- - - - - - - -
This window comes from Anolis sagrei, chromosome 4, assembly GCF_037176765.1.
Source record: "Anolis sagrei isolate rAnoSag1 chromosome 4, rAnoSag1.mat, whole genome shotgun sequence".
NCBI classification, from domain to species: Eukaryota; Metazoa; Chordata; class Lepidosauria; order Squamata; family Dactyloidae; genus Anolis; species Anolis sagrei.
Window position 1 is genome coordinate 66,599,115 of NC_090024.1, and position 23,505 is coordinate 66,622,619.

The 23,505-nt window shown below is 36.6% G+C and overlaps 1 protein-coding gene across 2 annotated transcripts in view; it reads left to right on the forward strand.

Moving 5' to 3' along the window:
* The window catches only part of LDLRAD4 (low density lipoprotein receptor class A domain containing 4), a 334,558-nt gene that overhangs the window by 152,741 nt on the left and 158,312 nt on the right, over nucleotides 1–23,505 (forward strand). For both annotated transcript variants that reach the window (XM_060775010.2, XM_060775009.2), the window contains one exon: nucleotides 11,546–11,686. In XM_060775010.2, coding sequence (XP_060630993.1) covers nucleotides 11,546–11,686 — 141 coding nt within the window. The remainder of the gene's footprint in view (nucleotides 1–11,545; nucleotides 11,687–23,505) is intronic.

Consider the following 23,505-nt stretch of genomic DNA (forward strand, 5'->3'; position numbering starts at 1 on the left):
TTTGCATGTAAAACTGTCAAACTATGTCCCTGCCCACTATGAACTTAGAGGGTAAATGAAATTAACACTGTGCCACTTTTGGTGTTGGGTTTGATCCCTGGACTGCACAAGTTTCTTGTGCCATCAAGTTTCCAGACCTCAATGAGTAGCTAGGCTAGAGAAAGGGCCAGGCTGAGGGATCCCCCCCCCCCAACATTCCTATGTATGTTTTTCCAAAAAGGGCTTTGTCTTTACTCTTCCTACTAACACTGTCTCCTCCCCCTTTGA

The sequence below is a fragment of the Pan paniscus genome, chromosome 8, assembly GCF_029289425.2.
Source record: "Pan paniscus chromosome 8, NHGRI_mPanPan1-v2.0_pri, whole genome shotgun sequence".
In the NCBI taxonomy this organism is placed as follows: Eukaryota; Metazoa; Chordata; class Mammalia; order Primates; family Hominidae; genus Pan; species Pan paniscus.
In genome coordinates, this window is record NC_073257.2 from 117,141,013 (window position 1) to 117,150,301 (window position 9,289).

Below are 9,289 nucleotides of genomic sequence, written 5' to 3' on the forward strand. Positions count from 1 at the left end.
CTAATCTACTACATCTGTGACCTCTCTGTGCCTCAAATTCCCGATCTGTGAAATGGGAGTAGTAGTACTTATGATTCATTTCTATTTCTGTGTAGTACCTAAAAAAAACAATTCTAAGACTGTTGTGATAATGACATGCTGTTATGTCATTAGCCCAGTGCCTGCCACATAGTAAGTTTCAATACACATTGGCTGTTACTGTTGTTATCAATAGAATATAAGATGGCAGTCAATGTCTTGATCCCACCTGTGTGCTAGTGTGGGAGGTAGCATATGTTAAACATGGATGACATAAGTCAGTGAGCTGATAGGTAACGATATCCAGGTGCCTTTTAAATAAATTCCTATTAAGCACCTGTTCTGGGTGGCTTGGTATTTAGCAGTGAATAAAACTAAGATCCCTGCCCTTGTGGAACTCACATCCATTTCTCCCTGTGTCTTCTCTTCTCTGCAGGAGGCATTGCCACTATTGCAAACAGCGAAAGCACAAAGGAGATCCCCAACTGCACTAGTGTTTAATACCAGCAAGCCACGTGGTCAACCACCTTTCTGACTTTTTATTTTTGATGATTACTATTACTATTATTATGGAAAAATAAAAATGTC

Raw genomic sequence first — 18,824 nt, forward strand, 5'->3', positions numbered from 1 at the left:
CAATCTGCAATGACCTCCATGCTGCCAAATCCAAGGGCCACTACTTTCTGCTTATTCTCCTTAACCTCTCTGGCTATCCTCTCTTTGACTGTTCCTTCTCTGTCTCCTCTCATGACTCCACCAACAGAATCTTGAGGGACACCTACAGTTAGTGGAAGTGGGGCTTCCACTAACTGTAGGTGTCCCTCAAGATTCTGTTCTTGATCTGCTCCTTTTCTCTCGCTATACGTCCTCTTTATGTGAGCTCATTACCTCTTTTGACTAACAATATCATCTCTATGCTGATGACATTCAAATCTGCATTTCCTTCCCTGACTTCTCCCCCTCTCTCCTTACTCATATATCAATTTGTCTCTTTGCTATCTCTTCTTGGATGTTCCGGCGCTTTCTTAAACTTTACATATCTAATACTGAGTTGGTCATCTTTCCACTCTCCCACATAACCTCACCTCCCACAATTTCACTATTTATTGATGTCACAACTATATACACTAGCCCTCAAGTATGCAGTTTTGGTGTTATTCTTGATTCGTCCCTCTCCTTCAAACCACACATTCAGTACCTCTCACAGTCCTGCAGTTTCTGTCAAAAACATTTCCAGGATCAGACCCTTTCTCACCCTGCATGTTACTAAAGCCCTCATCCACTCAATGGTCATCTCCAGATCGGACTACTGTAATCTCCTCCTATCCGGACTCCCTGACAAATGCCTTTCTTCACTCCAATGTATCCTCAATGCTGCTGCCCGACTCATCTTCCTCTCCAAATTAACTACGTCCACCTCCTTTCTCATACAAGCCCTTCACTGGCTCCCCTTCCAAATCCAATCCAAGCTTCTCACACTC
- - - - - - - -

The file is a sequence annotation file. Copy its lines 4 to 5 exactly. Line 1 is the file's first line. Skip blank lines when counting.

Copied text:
Window position 1 is genome coordinate 66,599,115 of NC_090024.1, and position 23,505 is coordinate 66,622,619.

The 23,505-nt window shown below is 36.6% G+C and overlaps 1 protein-coding gene across 2 annotated transcripts in view; it reads left to right on the forward strand.